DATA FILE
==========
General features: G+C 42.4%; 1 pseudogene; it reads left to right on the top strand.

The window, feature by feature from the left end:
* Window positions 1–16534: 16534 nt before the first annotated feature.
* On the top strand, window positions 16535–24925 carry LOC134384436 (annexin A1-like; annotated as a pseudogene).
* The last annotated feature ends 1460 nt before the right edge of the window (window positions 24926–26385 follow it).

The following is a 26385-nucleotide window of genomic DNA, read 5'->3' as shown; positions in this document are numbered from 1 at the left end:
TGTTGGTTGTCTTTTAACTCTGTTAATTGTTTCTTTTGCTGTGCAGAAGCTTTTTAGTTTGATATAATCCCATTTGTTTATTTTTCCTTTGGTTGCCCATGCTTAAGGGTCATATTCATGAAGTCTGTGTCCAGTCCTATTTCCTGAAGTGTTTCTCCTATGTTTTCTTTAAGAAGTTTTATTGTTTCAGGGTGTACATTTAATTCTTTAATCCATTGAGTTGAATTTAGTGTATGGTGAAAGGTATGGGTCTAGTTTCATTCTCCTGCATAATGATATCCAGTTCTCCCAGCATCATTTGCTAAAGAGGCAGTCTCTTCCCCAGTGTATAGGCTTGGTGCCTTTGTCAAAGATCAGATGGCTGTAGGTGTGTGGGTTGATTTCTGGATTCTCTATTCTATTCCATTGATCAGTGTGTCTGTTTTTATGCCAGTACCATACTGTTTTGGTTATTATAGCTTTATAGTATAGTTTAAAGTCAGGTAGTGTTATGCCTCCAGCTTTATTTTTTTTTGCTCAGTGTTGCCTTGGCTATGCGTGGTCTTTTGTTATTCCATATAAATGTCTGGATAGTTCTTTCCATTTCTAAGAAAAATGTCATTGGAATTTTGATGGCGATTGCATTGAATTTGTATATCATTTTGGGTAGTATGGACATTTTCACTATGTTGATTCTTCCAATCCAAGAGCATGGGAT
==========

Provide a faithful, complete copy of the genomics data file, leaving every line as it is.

General features: G+C 42.4%; 1 pseudogene; it reads left to right on the top strand.

The window, feature by feature from the left end:
* Window positions 1–16534: 16534 nt before the first annotated feature.
* On the top strand, window positions 16535–24925 carry LOC134384436 (annexin A1-like; annotated as a pseudogene).
* The last annotated feature ends 1460 nt before the right edge of the window (window positions 24926–26385 follow it).

The following is a 26385-nucleotide window of genomic DNA, read 5'->3' as shown; positions in this document are numbered from 1 at the left end:
TGTTGGTTGTCTTTTAACTCTGTTAATTGTTTCTTTTGCTGTGCAGAAGCTTTTTAGTTTGATATAATCCCATTTGTTTATTTTTCCTTTGGTTGCCCATGCTTAAGGGTCATATTCATGAAGTCTGTGTCCAGTCCTATTTCCTGAAGTGTTTCTCCTATGTTTTCTTTAAGAAGTTTTATTGTTTCAGGGTGTACATTTAATTCTTTAATCCATTGAGTTGAATTTAGTGTATGGTGAAAGGTATGGGTCTAGTTTCATTCTCCTGCATAATGATATCCAGTTCTCCCAGCATCATTTGCTAAAGAGGCAGTCTCTTCCCCAGTGTATAGGCTTGGTGCCTTTGTCAAAGATCAGATGGCTGTAGGTGTGTGGGTTGATTTCTGGATTCTCTATTCTATTCCATTGATCAGTGTGTCTGTTTTTATGCCAGTACCATACTGTTTTGGTTATTATAGCTTTATAGTATAGTTTAAAGTCAGGTAGTGTTATGCCTCCAGCTTTATTTTTTTTTGCTCAGTGTTGCCTTGGCTATGCGTGGTCTTTTGTTATTCCATATAAATGTCTGGATAGTTCTTTCCATTTCTAAGAAAAATGTCATTGGAATTTTGATGGCGATTGCATTGAATTTGTATATCATTTTGGGTAGTATGGACATTTTCACTATGTTGATTCTTCCAATCCAAGAGCATGGGAT